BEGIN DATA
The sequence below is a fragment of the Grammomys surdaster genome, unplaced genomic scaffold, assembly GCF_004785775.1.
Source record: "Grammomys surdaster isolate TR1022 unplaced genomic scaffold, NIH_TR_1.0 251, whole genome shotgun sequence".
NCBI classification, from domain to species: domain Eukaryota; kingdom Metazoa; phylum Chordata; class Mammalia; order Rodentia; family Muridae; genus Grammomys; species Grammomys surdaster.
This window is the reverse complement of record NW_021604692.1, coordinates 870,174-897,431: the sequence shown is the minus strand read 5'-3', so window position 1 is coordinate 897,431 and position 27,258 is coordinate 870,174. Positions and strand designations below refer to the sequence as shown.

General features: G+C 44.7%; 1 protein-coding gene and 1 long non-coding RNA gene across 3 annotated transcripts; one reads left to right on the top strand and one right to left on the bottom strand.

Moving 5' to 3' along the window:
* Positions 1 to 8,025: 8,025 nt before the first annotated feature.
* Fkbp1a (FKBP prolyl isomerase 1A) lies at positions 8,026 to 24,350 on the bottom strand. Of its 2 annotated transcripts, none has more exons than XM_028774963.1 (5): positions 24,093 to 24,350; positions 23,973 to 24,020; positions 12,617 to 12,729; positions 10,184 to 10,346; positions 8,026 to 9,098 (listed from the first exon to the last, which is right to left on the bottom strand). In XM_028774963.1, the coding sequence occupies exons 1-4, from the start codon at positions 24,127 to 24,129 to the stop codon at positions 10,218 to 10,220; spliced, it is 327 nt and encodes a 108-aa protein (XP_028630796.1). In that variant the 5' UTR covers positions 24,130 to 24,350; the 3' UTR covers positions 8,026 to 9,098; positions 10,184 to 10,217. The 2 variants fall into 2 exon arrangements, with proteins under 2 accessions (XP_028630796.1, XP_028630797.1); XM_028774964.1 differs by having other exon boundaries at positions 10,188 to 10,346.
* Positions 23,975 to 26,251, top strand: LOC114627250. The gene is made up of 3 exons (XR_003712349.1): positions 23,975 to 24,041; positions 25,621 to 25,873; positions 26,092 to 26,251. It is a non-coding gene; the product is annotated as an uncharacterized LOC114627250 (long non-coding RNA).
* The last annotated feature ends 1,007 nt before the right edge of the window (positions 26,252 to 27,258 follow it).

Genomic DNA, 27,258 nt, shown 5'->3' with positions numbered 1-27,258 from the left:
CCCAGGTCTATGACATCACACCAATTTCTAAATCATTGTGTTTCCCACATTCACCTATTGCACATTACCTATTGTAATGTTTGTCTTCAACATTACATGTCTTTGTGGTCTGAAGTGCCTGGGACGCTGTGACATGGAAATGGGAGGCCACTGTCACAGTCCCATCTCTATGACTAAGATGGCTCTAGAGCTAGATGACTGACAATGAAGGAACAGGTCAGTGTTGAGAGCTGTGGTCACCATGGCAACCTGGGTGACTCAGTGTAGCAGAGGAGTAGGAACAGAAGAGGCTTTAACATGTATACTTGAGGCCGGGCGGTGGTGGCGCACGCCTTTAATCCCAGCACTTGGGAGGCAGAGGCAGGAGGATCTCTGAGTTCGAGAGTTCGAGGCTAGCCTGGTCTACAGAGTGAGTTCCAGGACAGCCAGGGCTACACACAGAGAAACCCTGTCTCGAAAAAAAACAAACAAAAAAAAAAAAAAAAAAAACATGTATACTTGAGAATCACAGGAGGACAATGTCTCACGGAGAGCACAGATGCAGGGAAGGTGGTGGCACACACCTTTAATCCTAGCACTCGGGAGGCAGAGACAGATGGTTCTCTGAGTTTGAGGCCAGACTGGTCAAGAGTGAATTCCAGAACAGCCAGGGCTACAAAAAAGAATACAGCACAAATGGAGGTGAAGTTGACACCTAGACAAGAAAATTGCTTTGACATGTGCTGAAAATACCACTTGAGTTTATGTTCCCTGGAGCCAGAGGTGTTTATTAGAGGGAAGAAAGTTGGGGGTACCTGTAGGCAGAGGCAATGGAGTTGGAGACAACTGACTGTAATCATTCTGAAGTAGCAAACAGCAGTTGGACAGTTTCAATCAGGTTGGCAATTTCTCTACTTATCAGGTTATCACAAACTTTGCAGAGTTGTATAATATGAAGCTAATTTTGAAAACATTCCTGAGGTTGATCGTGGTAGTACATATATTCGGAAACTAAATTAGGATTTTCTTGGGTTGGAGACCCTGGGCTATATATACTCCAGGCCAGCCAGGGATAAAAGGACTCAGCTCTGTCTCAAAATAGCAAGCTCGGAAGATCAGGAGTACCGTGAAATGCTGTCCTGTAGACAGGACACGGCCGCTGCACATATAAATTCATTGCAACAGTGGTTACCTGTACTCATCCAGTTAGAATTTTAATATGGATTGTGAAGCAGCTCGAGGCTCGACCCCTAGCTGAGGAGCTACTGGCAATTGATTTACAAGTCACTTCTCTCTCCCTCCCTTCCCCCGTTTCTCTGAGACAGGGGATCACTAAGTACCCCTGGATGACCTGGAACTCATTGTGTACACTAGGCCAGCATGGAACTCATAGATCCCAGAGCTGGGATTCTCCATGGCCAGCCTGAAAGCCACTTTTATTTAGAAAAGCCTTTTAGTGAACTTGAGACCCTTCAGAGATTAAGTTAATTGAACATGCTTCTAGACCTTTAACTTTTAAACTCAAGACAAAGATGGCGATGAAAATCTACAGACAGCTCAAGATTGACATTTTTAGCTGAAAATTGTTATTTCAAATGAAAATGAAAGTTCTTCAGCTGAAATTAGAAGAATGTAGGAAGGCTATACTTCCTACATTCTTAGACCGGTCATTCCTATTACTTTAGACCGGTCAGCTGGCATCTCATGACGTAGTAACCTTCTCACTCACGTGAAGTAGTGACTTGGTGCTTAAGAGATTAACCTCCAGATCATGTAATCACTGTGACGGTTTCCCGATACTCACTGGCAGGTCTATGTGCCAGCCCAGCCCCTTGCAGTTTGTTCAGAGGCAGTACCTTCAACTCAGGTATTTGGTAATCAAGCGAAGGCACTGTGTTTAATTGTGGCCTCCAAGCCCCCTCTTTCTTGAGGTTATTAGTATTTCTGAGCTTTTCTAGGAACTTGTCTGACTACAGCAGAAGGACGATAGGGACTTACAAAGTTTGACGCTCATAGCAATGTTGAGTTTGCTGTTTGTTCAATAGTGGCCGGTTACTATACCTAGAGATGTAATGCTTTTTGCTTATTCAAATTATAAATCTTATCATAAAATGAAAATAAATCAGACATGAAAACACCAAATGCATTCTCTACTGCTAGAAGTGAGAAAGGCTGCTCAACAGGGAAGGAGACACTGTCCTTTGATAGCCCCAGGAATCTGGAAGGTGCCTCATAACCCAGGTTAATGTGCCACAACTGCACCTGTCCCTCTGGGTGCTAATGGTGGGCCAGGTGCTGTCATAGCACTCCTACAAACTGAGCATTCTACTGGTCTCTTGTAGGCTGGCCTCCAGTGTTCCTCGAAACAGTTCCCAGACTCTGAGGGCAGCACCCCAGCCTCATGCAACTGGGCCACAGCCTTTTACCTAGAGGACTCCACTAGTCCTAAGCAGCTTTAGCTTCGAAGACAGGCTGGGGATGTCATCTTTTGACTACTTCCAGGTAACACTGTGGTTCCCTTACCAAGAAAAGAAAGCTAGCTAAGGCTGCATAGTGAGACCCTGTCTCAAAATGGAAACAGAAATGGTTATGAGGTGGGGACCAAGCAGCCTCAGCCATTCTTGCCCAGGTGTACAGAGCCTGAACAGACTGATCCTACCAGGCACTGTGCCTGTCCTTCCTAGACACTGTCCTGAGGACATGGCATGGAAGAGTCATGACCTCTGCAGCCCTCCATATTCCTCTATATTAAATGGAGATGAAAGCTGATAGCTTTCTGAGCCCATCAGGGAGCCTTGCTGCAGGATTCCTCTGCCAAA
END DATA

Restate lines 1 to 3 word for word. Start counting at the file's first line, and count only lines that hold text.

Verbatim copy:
The sequence below is a fragment of the Grammomys surdaster genome, unplaced genomic scaffold, assembly GCF_004785775.1.
Source record: "Grammomys surdaster isolate TR1022 unplaced genomic scaffold, NIH_TR_1.0 251, whole genome shotgun sequence".
NCBI classification, from domain to species: domain Eukaryota; kingdom Metazoa; phylum Chordata; class Mammalia; order Rodentia; family Muridae; genus Grammomys; species Grammomys surdaster.